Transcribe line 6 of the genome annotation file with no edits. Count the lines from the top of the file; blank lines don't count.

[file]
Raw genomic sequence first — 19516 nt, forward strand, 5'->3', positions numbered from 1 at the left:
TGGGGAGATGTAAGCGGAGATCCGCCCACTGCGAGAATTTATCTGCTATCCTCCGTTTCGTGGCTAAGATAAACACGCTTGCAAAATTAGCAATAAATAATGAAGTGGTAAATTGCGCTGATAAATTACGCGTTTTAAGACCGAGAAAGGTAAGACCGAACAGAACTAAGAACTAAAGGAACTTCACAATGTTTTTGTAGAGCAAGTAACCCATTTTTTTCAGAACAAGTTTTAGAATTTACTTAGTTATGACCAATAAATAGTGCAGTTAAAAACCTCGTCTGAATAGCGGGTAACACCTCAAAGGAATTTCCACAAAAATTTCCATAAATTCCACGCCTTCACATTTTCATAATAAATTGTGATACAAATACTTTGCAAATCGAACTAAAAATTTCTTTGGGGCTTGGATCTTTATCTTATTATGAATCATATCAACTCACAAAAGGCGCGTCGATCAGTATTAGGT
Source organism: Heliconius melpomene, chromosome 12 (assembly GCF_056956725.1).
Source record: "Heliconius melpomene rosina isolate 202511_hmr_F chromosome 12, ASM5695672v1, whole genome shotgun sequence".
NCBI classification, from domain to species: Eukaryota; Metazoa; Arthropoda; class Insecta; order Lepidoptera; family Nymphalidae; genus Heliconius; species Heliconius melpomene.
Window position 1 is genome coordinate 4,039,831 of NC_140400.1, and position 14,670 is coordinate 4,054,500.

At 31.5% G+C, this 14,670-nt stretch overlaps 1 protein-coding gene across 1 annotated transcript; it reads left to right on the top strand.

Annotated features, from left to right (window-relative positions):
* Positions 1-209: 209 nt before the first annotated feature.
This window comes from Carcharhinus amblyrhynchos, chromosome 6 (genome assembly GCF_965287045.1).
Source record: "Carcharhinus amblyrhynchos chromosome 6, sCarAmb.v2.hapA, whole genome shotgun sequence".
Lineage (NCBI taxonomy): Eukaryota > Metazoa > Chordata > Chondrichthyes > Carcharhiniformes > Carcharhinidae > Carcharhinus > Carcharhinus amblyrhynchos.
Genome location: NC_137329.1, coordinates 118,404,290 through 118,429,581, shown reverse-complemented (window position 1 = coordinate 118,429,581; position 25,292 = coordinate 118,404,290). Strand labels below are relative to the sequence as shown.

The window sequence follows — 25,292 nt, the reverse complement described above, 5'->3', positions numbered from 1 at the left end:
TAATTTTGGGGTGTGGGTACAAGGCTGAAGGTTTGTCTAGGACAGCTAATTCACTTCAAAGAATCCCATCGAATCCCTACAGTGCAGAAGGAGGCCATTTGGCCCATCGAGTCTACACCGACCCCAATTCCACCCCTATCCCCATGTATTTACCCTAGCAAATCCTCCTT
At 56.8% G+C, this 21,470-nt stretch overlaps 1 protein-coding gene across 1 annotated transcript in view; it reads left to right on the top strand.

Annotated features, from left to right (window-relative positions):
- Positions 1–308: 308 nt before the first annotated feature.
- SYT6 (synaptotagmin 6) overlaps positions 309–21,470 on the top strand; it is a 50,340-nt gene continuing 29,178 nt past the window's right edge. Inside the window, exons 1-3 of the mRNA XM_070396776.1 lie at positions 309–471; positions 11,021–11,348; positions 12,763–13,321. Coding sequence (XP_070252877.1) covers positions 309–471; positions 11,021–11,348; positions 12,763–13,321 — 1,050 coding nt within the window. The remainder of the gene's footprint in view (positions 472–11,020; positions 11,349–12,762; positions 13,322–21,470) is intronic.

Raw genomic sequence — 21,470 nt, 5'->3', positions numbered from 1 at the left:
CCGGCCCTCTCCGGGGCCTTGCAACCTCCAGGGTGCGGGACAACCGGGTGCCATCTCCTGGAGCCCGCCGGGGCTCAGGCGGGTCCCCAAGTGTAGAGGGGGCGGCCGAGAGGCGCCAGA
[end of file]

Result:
Window position 1 is genome coordinate 4,039,831 of NC_140400.1, and position 14,670 is coordinate 4,054,500.